|Date of Birth||July 18, 1871|
|Place of Birth||Wolverhampton, Staffordshire|
|Next of Kin||Mary Elizabeth Ingram (wife), 97 West Bridge Street, Belleville, Ontario|
|Trade / Calling||Teacher of the Deaf|
|Service Record||Link to Service Record|
|Battalion||Minister of Pensions - Special Aural Board|
|Enlisted / Conscripted||Enlisted|
|Place of Enlistment||Belleville, Ontario|
|Address at Enlistment||97 West Bridge Street, Belleville, Ontario|
|Date of Enlistment||March 6, 1916|
|Age at Enlistment||44|
|Theatre of Service||Great Britain|
|Prisoner of War||No|
|Date of Death||October 31, 1929|
|Age at Death||58|
Lieutenant Henry Lloyd Ingram enlisted in March 1916, at age 44, and served for three years in Canada and Great Britain. He lived in England after the war and died there in 1929, at age 58.
Henry was born on 18 July 1871 in Wolverhampton, Staffordshire, England, the son of Henry Thomas Ingram and Sarah Anne Pritchett. His parents were both school teachers who were born in Warwickshire, England. They were married in 1869 and they had six children: Cecil, Henry, Eustace, Mabel, Grace and another son, George, who died as an infant in 1876. Henry, Mabel and Grace all became teachers like their parents. Henry immigrated to Canada in 1891, sailing in May on the SS Polynesian with his destination listed as Regina in the Northwest Territories. A few years after arriving he married Mary Elizabeth Parker. Mary was born in 1852 in Compton, Quebec. Her father William Edward Parker was born in France but lived mainly in England, and her mother Mary Wilson was born in 1827 in Ripon, Yorkshire, England.
Henry and Mary had two children: Frances Mary Lloyd (1894) and Edward Harold (1895). At the time of the 1901 census Henry and his family were living in Rat Portage (later called Kenora), in northwestern Ontario, where he worked as a clerk. By 1903 they had moved to Belleville, Ontario. Henry became a teacher at the Ontario School for the Deaf and he was very involved in the community. He was the organist at St. Michael’s Catholic Church, District Deputy for the Catholic Mutual Benefit Association, a member of the Catholic Order of Foresters and president for two years, a Charter member of the Knights of Columbus and a Lieutenant in the militia (15th Regiment Argyll Light Infantry). When the war started Henry and his son Edward Harold both enlisted. Harold joined the Canadian Field Artillery in June 1915 and served for four years in Canada, the UK, France, Belgium and north Russia.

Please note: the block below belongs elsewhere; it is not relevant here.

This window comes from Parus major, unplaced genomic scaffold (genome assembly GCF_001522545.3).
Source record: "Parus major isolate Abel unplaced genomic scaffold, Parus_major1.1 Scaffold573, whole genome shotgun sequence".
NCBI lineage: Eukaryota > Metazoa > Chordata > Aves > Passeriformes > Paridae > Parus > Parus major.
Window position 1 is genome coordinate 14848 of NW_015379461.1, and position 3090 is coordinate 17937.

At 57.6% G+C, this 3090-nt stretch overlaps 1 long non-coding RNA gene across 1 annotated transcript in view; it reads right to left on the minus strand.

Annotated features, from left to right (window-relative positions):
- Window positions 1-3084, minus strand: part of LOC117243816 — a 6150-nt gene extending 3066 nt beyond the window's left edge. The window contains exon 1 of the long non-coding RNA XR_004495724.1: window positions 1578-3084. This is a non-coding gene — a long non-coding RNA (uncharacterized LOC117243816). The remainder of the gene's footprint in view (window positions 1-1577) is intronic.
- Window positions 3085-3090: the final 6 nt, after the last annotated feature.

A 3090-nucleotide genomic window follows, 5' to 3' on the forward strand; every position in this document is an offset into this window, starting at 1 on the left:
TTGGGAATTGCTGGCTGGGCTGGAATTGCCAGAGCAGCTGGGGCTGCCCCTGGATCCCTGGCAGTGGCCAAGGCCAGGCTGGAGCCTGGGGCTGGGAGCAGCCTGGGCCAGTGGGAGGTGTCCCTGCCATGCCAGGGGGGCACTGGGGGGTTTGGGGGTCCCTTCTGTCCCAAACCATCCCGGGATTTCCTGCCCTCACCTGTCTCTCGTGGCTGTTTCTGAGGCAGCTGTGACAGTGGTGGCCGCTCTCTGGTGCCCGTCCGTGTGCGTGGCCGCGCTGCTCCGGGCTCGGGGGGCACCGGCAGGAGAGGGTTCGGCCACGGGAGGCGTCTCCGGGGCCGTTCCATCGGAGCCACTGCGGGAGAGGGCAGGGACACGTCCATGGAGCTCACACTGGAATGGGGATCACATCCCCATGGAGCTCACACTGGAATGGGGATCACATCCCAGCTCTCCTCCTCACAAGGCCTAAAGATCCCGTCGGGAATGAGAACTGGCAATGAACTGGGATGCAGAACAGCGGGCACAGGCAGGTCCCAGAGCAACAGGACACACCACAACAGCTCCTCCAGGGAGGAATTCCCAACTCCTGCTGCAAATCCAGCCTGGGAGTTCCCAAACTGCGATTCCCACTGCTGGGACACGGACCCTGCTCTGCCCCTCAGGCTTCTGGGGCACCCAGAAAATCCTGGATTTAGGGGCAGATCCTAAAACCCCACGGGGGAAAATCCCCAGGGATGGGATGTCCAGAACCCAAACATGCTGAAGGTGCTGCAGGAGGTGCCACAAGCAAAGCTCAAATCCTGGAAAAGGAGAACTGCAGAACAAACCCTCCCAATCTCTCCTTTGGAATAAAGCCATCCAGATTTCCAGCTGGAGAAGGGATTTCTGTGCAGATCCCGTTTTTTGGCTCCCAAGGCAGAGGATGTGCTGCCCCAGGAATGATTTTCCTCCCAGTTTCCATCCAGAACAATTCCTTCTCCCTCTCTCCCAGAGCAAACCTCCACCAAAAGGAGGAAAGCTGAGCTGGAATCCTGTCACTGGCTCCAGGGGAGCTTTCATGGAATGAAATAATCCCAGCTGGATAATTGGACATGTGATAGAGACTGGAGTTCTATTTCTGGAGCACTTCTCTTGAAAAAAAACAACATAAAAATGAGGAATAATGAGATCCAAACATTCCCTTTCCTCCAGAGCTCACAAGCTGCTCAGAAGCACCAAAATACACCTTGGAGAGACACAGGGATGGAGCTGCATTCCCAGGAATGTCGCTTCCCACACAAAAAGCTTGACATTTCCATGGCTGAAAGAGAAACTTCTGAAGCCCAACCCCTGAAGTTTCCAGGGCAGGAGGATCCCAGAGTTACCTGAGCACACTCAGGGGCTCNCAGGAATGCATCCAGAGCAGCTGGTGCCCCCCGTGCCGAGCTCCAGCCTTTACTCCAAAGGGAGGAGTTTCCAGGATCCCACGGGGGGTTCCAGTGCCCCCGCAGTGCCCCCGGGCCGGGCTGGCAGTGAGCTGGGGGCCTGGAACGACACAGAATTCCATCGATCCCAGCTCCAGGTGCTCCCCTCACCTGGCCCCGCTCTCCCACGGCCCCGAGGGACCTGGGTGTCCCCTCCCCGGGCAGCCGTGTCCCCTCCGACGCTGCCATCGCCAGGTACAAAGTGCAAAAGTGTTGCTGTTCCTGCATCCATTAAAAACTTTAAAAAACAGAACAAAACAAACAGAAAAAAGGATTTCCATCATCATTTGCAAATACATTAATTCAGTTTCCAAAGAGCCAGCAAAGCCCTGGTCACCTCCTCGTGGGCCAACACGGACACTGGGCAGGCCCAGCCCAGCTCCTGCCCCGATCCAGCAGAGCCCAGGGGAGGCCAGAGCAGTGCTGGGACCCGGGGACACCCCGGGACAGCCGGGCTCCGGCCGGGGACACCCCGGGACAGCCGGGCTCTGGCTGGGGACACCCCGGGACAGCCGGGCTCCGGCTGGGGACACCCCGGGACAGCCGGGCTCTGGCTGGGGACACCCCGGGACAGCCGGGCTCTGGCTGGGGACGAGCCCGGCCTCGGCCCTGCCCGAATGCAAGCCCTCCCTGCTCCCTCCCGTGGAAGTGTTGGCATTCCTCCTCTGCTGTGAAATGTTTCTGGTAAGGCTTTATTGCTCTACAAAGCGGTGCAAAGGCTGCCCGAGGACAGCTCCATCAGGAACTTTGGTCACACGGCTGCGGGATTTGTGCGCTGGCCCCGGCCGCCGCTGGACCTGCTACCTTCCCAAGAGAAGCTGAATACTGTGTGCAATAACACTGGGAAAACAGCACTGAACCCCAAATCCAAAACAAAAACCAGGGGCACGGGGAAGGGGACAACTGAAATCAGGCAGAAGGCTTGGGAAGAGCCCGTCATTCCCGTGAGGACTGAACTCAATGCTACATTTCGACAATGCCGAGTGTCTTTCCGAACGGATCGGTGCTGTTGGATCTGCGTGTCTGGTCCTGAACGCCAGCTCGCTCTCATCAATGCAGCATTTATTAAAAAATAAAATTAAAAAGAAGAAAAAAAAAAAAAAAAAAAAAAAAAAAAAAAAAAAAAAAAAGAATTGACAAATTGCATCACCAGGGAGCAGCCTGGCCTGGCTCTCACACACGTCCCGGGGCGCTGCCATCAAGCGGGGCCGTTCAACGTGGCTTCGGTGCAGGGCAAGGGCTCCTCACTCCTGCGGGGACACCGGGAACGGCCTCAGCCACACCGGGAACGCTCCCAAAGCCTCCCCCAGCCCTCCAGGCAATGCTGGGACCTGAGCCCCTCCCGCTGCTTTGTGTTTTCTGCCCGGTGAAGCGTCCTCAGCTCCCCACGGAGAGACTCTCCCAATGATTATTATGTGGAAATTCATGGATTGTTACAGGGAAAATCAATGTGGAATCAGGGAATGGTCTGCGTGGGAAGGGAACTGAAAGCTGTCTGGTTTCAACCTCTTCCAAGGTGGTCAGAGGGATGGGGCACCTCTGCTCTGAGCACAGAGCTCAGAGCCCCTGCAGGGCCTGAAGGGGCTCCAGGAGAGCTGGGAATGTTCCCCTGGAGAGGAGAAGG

Henry signed up with the 155th (Quinte) Battalion on 6 March 1916, at age 44. On 7 November he was commissioned as a Captain in the 254th Battalion (Quinte’s Own). Before heading overseas he reverted to the rank of Lieutenant, which he held for the rest of his time in service. His unit embarked from Halifax on 29 May 1917 and arrived in Liverpool on 10 June. Henry was transferred to the 6th Reserve Battalion and he was on command to the Canadian Training School at Bexhill for a month. He planned to leave the service and return to Canada late that summer but instead he was reinstated and Seconded to the Imperial Forces. He was posted to the War Office for duty with the Minister of Pensions and he served there from 3 September 1917 to 2 July 1919. His position was Secretary for the Special Aural Board, which worked with war veterans who were deaf.
Henry was discharged on his retirement in England on 31 July 1919. He lived in the Greater London area and never returned to Canada. He died in London on 31 October 1929, at age 58. His wife passed away in the Belleville General Hospital in December 1937, at age 85. She is buried at St. James Cemetery in Belleville. Their son Harold died in 1964 in Belleville and their daughter Frances (Mrs. Thomas Pinto) in 1983 in California.
By Becky Johnson
Family information kindly provided by Henry’s great-granddaughter Wendy Stevens.
Top photo courtesy of Quinte Branch, Ontario Genealogical Society. Other two photos courtesy of Ingram public family tree on ancestry.com.